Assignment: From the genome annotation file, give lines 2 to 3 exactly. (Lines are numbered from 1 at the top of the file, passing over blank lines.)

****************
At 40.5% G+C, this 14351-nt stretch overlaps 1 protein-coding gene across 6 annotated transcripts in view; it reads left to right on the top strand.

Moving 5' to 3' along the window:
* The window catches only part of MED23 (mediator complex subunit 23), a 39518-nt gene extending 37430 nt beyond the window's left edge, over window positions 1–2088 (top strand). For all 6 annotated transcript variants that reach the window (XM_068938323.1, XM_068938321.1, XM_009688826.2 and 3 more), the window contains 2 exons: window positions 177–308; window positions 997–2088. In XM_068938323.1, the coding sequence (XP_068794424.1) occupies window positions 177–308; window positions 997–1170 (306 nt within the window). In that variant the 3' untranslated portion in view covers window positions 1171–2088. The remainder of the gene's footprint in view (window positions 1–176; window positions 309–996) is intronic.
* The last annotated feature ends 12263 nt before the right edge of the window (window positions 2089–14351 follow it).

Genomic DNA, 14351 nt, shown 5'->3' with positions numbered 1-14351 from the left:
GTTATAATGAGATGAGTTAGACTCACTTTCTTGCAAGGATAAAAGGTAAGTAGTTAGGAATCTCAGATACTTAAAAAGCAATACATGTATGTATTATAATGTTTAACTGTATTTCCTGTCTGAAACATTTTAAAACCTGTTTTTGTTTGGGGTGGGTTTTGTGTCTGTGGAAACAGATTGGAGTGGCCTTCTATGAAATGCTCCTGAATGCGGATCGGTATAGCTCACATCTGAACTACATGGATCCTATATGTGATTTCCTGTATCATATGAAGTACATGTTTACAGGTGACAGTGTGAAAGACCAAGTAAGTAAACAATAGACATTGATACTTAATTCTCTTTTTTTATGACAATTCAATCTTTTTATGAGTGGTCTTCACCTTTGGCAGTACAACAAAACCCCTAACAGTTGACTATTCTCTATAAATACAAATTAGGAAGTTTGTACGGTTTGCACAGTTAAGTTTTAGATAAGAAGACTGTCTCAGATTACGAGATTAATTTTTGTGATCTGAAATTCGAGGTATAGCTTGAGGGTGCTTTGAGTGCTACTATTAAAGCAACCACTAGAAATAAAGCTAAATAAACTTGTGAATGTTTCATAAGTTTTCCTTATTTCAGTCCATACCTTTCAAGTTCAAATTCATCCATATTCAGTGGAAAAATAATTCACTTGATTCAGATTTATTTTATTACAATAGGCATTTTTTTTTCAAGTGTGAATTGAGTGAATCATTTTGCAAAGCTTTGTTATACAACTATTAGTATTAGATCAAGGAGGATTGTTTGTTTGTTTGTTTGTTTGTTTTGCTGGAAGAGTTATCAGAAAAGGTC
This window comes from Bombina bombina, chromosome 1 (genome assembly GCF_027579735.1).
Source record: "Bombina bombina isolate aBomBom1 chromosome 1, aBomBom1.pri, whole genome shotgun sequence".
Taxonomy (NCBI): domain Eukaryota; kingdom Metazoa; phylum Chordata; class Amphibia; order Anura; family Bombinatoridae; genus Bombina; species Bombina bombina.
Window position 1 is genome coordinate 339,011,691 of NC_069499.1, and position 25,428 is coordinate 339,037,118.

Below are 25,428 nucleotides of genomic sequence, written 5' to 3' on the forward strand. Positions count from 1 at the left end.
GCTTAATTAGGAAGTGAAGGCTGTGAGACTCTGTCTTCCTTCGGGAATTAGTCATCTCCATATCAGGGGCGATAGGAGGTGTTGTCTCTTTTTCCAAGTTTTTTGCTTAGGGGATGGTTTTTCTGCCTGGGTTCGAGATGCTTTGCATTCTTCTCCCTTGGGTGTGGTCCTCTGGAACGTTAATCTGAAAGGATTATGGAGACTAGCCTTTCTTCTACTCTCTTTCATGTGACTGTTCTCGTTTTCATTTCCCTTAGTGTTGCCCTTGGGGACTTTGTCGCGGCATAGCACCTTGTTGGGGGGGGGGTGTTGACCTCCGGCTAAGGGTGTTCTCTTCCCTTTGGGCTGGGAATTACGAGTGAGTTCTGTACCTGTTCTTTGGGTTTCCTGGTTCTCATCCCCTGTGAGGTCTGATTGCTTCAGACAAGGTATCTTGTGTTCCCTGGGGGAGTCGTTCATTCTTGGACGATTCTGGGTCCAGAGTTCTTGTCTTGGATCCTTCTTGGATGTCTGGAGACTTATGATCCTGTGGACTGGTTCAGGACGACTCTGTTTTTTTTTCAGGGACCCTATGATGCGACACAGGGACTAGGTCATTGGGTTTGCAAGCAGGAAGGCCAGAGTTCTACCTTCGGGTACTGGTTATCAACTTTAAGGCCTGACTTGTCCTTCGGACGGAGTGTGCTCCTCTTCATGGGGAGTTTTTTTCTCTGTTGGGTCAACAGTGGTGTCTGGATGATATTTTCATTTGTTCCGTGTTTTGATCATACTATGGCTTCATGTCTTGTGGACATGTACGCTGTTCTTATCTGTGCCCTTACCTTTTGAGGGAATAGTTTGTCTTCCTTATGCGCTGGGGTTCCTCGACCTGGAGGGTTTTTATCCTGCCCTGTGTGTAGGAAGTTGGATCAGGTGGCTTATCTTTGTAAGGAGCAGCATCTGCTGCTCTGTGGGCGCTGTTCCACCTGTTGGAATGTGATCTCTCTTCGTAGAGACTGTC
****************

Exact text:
Moving 5' to 3' along the window:
* The window catches only part of MED23 (mediator complex subunit 23), a 39518-nt gene extending 37430 nt beyond the window's left edge, over window positions 1–2088 (top strand). For all 6 annotated transcript variants that reach the window (XM_068938323.1, XM_068938321.1, XM_009688826.2 and 3 more), the window contains 2 exons: window positions 177–308; window positions 997–2088. In XM_068938323.1, the coding sequence (XP_068794424.1) occupies window positions 177–308; window positions 997–1170 (306 nt within the window). In that variant the 3' untranslated portion in view covers window positions 1171–2088. The remainder of the gene's footprint in view (window positions 1–176; window positions 309–996) is intronic.